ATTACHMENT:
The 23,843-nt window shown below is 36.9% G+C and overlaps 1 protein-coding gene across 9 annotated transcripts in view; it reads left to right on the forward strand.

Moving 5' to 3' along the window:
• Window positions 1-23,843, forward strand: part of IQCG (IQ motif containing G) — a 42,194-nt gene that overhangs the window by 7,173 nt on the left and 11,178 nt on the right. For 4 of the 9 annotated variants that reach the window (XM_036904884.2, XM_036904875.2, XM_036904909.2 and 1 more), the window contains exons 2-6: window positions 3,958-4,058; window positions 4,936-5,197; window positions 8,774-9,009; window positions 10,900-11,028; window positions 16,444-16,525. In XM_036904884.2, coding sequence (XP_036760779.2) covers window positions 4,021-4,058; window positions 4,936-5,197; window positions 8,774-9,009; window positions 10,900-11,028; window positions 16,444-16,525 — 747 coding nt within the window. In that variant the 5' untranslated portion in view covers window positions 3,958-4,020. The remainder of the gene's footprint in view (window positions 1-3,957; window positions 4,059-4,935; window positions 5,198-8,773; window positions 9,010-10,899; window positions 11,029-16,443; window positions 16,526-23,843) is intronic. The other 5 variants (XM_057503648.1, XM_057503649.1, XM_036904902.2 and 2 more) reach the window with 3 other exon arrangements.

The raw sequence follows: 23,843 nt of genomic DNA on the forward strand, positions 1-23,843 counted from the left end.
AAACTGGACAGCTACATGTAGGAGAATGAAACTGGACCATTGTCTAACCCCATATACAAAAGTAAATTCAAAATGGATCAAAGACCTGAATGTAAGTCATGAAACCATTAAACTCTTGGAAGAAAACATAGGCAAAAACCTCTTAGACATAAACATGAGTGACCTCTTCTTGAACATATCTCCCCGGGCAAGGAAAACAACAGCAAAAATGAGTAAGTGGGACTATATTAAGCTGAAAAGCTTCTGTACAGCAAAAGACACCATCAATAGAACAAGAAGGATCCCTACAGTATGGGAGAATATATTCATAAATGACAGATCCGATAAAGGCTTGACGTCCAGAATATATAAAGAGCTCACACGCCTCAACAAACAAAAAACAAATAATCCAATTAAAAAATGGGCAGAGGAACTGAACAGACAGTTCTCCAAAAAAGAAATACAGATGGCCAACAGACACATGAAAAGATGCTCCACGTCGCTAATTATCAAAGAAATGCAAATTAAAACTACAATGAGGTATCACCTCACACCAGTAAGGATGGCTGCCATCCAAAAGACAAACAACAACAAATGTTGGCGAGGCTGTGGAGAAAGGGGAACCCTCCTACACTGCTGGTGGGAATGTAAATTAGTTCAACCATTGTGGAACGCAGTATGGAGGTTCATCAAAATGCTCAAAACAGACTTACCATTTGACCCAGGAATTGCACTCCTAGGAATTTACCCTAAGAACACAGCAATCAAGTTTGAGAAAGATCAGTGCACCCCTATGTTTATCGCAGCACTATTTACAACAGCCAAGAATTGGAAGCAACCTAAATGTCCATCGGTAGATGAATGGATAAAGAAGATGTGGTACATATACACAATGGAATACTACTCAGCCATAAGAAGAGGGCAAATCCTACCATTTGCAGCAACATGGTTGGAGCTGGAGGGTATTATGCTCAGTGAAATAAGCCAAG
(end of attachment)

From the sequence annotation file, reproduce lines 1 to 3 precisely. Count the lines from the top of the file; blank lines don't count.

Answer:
The 23,843-nt window shown below is 36.9% G+C and overlaps 1 protein-coding gene across 9 annotated transcripts in view; it reads left to right on the forward strand.

Moving 5' to 3' along the window:
• Window positions 1-23,843, forward strand: part of IQCG (IQ motif containing G) — a 42,194-nt gene that overhangs the window by 7,173 nt on the left and 11,178 nt on the right. For 4 of the 9 annotated variants that reach the window (XM_036904884.2, XM_036904875.2, XM_036904909.2 and 1 more), the window contains exons 2-6: window positions 3,958-4,058; window positions 4,936-5,197; window positions 8,774-9,009; window positions 10,900-11,028; window positions 16,444-16,525. In XM_036904884.2, coding sequence (XP_036760779.2) covers window positions 4,021-4,058; window positions 4,936-5,197; window positions 8,774-9,009; window positions 10,900-11,028; window positions 16,444-16,525 — 747 coding nt within the window. In that variant the 5' untranslated portion in view covers window positions 3,958-4,020. The remainder of the gene's footprint in view (window positions 1-3,957; window positions 4,059-4,935; window positions 5,198-8,773; window positions 9,010-10,899; window positions 11,029-16,443; window positions 16,526-23,843) is intronic. The other 5 variants (XM_057503648.1, XM_057503649.1, XM_036904902.2 and 2 more) reach the window with 3 other exon arrangements.